Ik voel me stokoud. Niemand is zo oud als ik. I feel I am so old. No one is as old as me.

 My mother protests. How could my aunt say such a thing? She was not sick. Old, yes, maybe, but not sick.

 Try as I might to explain to my mother that her younger sister had lost the will to live, my mother remains confused, even after she reads Tonny Van Tiggelen’s eulogy.

Tonny, who had been my aunt’s friend for nearly eighty years wrote the eulogy in the form of a letter to her dead friend.
 ‘You would get angry when I told you to eat, otherwise you would die. But you were not interested in living any more.’

 After my aunt’s husband had died in 1994, Tonny said, her friend lost her way. My aunt’s husband as he was dying had arranged for her to live in a new house in Castricum, custom built to suit her needs but for my aunt:
 ‘The house was too big. There was too much sun. You had to walk the stairs and look after the flowers in the garden and you did not like that at all. The next house was smaller but it was too cold with not enough sun. The view was good, but you did not like it any more.’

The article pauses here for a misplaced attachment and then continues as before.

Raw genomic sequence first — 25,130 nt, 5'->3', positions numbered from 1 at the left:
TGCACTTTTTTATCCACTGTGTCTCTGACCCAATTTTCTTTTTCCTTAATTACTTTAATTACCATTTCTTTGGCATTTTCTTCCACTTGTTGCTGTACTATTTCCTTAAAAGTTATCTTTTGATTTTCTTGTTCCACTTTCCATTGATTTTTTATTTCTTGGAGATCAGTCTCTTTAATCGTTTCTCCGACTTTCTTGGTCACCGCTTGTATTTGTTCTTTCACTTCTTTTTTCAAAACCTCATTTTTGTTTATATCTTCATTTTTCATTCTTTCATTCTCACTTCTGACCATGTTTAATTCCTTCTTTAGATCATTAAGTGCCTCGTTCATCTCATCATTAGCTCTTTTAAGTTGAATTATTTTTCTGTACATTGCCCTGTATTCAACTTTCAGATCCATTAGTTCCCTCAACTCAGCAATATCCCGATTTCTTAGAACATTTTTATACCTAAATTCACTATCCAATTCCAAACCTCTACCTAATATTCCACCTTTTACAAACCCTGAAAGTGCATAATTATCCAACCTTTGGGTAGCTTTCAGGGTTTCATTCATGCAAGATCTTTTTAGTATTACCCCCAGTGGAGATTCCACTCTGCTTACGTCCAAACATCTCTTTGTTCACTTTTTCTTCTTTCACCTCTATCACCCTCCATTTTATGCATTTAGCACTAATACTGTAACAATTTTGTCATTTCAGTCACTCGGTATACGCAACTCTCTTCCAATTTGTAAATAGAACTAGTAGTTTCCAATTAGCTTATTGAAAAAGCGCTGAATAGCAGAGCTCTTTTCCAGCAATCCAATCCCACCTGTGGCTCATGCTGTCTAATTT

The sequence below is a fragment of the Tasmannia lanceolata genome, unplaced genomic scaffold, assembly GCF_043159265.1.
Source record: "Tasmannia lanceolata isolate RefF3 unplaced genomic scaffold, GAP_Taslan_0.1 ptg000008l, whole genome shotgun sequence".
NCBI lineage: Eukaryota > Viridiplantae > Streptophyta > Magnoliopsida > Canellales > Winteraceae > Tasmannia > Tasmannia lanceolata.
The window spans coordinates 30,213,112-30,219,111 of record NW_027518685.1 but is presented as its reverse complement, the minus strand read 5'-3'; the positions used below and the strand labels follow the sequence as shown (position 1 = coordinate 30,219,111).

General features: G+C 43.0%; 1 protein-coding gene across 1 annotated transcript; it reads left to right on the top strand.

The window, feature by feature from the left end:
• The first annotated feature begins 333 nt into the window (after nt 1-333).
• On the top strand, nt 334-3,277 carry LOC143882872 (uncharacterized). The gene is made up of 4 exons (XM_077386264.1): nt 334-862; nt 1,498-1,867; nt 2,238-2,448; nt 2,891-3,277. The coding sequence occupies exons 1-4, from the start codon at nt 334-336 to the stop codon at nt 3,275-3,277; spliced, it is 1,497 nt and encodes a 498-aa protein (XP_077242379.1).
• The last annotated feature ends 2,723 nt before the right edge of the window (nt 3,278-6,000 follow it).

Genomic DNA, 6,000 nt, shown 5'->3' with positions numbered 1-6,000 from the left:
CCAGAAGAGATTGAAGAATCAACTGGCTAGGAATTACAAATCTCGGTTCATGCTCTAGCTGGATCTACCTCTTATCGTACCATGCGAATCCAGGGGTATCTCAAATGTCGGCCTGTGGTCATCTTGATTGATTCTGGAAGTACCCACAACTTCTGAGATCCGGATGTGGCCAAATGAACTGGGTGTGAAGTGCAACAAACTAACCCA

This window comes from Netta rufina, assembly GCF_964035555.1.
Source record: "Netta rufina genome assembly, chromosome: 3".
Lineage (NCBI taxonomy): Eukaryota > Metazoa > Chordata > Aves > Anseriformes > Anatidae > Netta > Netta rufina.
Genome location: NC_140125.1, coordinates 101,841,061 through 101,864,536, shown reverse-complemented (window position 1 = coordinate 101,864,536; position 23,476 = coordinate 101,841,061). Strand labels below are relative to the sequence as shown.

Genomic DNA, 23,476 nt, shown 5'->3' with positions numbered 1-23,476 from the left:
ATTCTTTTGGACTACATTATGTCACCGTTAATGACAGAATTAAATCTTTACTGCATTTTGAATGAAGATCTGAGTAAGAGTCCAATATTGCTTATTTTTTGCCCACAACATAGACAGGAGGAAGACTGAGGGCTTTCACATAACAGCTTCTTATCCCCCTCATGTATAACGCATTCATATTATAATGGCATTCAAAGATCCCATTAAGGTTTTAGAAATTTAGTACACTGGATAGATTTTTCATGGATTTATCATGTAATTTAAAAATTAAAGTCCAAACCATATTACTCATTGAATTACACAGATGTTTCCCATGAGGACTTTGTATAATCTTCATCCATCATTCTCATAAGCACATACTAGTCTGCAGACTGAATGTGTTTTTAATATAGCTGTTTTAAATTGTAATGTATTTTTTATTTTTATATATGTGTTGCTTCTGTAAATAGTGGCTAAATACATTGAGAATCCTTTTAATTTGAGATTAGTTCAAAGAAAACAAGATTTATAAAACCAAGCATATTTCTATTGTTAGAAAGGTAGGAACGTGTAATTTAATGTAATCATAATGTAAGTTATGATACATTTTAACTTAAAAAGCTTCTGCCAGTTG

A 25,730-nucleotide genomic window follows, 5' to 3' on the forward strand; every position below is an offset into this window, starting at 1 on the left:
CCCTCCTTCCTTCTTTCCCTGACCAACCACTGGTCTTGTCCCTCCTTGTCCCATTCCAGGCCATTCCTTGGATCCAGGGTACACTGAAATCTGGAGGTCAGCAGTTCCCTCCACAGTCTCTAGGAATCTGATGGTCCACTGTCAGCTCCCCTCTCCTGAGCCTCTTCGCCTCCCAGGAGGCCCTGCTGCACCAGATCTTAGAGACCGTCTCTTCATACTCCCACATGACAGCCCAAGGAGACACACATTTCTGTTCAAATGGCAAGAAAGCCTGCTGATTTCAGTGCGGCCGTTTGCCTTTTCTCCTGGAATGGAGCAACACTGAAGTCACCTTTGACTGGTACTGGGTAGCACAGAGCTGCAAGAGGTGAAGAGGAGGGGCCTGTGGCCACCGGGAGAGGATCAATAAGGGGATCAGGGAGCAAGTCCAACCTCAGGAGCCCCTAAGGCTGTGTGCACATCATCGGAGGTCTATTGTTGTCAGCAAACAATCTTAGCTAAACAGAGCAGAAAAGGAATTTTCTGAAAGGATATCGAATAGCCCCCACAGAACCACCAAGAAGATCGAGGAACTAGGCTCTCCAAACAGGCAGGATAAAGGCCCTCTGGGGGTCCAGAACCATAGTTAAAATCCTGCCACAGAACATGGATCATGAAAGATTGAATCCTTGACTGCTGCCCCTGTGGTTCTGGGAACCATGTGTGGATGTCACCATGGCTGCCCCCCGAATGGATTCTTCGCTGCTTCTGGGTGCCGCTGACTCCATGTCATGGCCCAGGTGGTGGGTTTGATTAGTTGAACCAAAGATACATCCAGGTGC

Slowly my aunt had stopped eating, Tonny said, and she stopped sharing a glass of wine with her friend. She stopped going out to eat.

 Tonny remembered their friendship. How they walked as flower girls together, on religious occasions, dressed in white with veils; how they rode on their bikes during the war to a village, Boverkaspel, to get food, but had then to flee because someone shot dead a National Socialist in front of them.

Tonny remembered how one of my aunt’s mothers friends had given them brown beans and oliebollen (dough balls) to eat and all the way home they had to stop by the side of the road to relieve themselves. The food had been so rich.

 Tonny remembered the two years they had worked together in a crèche, again during the war, and how they licked the pots and pans clean.

 She remembered the red cabbage feast at my mother’s place with candlelight and in evening dress…and how my aunt had so often said that when she died she would she see what there was to see.

My mother is certain of what she will see after she dies and yet she is reluctant to go off to see it. My aunt on the other hand, who kept an open mind about what she would find, has gone off in search of it.

I miss her already.